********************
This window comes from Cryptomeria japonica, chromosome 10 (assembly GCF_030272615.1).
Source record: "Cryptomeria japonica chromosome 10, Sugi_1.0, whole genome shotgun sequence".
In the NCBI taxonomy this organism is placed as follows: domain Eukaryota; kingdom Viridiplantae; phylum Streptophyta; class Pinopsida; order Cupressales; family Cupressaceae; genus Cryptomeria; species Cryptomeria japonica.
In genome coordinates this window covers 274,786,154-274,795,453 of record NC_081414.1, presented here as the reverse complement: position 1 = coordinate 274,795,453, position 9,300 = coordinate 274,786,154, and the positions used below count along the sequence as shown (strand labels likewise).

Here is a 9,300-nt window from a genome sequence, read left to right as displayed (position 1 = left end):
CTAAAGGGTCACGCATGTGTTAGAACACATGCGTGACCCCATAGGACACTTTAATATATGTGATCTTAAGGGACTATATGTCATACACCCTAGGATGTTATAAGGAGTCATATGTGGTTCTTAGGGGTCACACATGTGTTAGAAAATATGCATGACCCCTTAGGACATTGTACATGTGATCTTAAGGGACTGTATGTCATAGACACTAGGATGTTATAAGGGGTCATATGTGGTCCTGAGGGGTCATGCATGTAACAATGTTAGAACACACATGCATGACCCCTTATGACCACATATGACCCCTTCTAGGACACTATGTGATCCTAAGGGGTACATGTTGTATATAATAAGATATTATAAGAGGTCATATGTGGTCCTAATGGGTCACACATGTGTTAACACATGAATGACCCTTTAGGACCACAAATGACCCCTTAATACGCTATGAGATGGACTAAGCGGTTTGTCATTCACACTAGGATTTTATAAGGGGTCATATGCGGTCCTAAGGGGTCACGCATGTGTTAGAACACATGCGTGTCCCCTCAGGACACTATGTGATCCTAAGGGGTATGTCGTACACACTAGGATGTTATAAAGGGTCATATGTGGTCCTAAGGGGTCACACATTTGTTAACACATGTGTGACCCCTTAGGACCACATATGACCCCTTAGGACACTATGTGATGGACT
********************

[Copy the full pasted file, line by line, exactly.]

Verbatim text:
This window comes from Cryptomeria japonica, chromosome 10 (assembly GCF_030272615.1).
Source record: "Cryptomeria japonica chromosome 10, Sugi_1.0, whole genome shotgun sequence".
In the NCBI taxonomy this organism is placed as follows: domain Eukaryota; kingdom Viridiplantae; phylum Streptophyta; class Pinopsida; order Cupressales; family Cupressaceae; genus Cryptomeria; species Cryptomeria japonica.
In genome coordinates this window covers 274,786,154-274,795,453 of record NC_081414.1, presented here as the reverse complement: position 1 = coordinate 274,795,453, position 9,300 = coordinate 274,786,154, and the positions used below count along the sequence as shown (strand labels likewise).

Here is a 9,300-nt window from a genome sequence, read left to right as displayed (position 1 = left end):
CTAAAGGGTCACGCATGTGTTAGAACACATGCGTGACCCCATAGGACACTTTAATATATGTGATCTTAAGGGACTATATGTCATACACCCTAGGATGTTATAAGGAGTCATATGTGGTTCTTAGGGGTCACACATGTGTTAGAAAATATGCATGACCCCTTAGGACATTGTACATGTGATCTTAAGGGACTGTATGTCATAGACACTAGGATGTTATAAGGGGTCATATGTGGTCCTGAGGGGTCATGCATGTAACAATGTTAGAACACACATGCATGACCCCTTATGACCACATATGACCCCTTCTAGGACACTATGTGATCCTAAGGGGTACATGTTGTATATAATAAGATATTATAAGAGGTCATATGTGGTCCTAATGGGTCACACATGTGTTAACACATGAATGACCCTTTAGGACCACAAATGACCCCTTAATACGCTATGAGATGGACTAAGCGGTTTGTCATTCACACTAGGATTTTATAAGGGGTCATATGCGGTCCTAAGGGGTCACGCATGTGTTAGAACACATGCGTGTCCCCTCAGGACACTATGTGATCCTAAGGGGTATGTCGTACACACTAGGATGTTATAAAGGGTCATATGTGGTCCTAAGGGGTCACACATTTGTTAACACATGTGTGACCCCTTAGGACCACATATGACCCCTTAGGACACTATGTGATGGACT